The insufferable human drama of evictions in SpainDecember 14, 2012
With 500 families being evicted in Spain every day, foreclosures have become a source of great suffering. But luckily, there are still those who resist.
Throughout this crisis, there has always been a certain alienating quality to the pronouncements of European leaders and technocrats. Sometimes one is led to wonder if these people are actually talking about the same continent — or the same universe, for that matter. Just today, for instance, the European Central Bank announced that “the eurozone is starting to heal.” Indeed, the major weakness the central bankers could detect from the commanding heights of their glass-and-steel tower in downtown Frankfurt was “falling bank profits.”
But this morning, huddled together with activists and independent journalists in a small apartment in Madrid, the eurozone seemed to be far from healing. Together with Santiago Carrión from the Associated Whistleblowing Press, we were there because the Platform for those Affected by their Mortgage (PAH), which runs the Stop Desahucios (Stop Evictions) campaign, had called on the city’s indignados to protect Juana Madrid and her two daughters of 21 and 17, who were about to be evicted from their humble home in the poor neighborhood of Orcasur. The atmosphere, of course, was tense.
The living room was full of people, most of them photographers, while outside the first chants of activists could be heard as people prepared to physically block the entrance to the apartment. Nervously dragging on her cigarette, Juana’s baggy and dark-ringed eyes said it all: this was a woman on the verge of a breakdown. Her voice was calm and subdued, but her facial expression exuded despair. “We have nowhere to go,” Juana’s 21-year-old daughter Isa told us in the kitchen. “If they evict us today we will end up on the street tonight.”
Sadly, the story of Juana and her daughters is by no means an exception. Ever since the start of the crisis in late 2008, over 350.000 families have been evicted from their homes. According to government figures, Spain currently faces a staggering wave of 500 evictions per day — 150 of them in Madrid alone. The vast majority of these involve families whose main breadwinner lost his or her job in the recession and who have inadvertently fallen behind on their mortgage payments to the bank. At 25.02%, Spain’s unemployment rate is the highest in the developed world, higher even than in the U.S. at the peak of the Great Depression.
Recent months have seen a wave of high-profile suicides by people who were about to be evicted from their homes. The most paradigmatic case was that of a 53-year-old woman in the Basque Country, who jumped from her balcony and plunged to death as foreclosure agents made their way up the stairs of her apartment. The Wall Street Journal, meanwhile, tells the harrowing story of a Spanish locksmith who was taken aback when he pried open the door of a foreclosed apartment for police, and encountered a woman giving birth inside. According to the locksmith, it was “evident that the stress of the foreclosure had induced premature birth.”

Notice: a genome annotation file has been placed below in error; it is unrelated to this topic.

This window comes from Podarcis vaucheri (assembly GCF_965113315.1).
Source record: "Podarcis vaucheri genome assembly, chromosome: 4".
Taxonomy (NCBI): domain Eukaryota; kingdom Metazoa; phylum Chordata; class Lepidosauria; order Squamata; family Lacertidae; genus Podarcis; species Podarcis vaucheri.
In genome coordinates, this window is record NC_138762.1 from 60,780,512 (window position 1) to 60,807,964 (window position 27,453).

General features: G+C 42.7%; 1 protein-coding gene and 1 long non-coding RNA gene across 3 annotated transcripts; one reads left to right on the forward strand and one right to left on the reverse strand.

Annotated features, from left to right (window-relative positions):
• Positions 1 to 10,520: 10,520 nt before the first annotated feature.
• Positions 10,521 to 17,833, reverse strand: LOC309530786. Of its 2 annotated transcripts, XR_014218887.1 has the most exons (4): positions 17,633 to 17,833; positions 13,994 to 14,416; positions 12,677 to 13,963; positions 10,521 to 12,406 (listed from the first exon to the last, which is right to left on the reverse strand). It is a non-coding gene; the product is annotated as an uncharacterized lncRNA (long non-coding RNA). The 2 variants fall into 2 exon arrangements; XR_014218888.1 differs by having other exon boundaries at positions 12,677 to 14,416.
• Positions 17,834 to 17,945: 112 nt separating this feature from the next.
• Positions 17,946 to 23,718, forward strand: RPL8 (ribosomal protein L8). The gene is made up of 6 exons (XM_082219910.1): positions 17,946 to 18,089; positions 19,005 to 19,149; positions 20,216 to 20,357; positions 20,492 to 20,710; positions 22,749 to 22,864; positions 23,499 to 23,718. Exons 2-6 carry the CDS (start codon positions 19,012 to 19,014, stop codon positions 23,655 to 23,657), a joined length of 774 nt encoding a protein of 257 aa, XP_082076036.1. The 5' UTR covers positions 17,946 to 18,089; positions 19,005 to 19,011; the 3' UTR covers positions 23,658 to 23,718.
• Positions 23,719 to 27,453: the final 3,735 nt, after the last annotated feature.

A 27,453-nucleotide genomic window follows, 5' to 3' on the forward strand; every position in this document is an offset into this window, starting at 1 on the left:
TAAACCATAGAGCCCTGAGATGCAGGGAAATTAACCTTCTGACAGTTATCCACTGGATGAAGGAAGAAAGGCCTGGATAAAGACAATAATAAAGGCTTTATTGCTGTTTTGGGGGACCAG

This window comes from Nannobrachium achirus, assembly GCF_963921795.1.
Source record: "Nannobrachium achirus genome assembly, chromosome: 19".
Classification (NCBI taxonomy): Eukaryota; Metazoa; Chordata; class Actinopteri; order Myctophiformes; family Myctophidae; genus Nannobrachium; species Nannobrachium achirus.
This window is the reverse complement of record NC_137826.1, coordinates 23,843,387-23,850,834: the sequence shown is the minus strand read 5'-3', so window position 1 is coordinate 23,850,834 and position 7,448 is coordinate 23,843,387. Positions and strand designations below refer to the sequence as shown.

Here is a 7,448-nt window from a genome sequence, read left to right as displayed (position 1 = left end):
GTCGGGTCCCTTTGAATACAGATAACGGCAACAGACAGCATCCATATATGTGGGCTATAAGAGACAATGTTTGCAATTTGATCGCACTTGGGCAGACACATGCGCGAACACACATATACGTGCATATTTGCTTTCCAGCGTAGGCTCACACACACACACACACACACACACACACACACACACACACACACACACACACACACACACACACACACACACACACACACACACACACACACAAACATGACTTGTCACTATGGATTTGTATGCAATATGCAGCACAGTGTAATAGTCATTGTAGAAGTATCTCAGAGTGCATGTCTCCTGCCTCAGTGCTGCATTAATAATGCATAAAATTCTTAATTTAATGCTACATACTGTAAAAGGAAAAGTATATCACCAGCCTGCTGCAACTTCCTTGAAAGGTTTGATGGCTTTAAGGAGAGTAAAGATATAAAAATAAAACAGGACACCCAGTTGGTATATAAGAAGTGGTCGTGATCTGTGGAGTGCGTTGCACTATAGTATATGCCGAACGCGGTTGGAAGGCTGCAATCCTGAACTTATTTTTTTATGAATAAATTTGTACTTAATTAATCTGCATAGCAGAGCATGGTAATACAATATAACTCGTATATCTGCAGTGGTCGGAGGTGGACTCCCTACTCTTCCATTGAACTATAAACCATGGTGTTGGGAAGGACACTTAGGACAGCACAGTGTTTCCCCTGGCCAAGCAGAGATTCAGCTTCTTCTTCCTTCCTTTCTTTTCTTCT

Since then, a number of high judges have spoken out against the “inhumane” foreclosure laws in Spain, which they consider to be “overly protective of the politically influential banks”. Under immense media pressure, the conservative government finally passed an emergency law allowing the most vulnerable families to be spared from eviction. Still, the new law will only cover some 120.000 people and does not tackle the root of the problem, which is the fact that the government keeps squeezing workers, students, homeowners, pensioners and the sick and disabled in order to pay for the folly of a tiny elite of gambling bankers.
The human tragedy, after all, is only part of the story. The other part, as the Spanish indignados rightly point out, is the estafa: the fraud. Many of the mortgages that now shackle millions of families to unpayable debt loads, came about under highly dubious circumstances to begin with. The banks never cared if people would be able to repay their debts: as long as house prices kept rising, a defaulting family could still be evicted and replaced by another. After the bank reclaimed the property, it could just re-sell it at a profit. The fact that lives are being destroyed and families shattered in the process is wholly irrelevant for the financial imperatives of the bank.
And thus, the people end up paying the banks triple: first through the usurious interest rates they pay on their mortgage loans (which are essentially conjured up out of thin air by the banks); second through the tax-payer-funded bailouts of the same banks, after many of these mortgages started going bad; and third through the homes they are losing and which subsequently fall back into the property of the bank, which can — a few years down the line, when real estate prices will have recovered somewhat — sell on the property to a third party.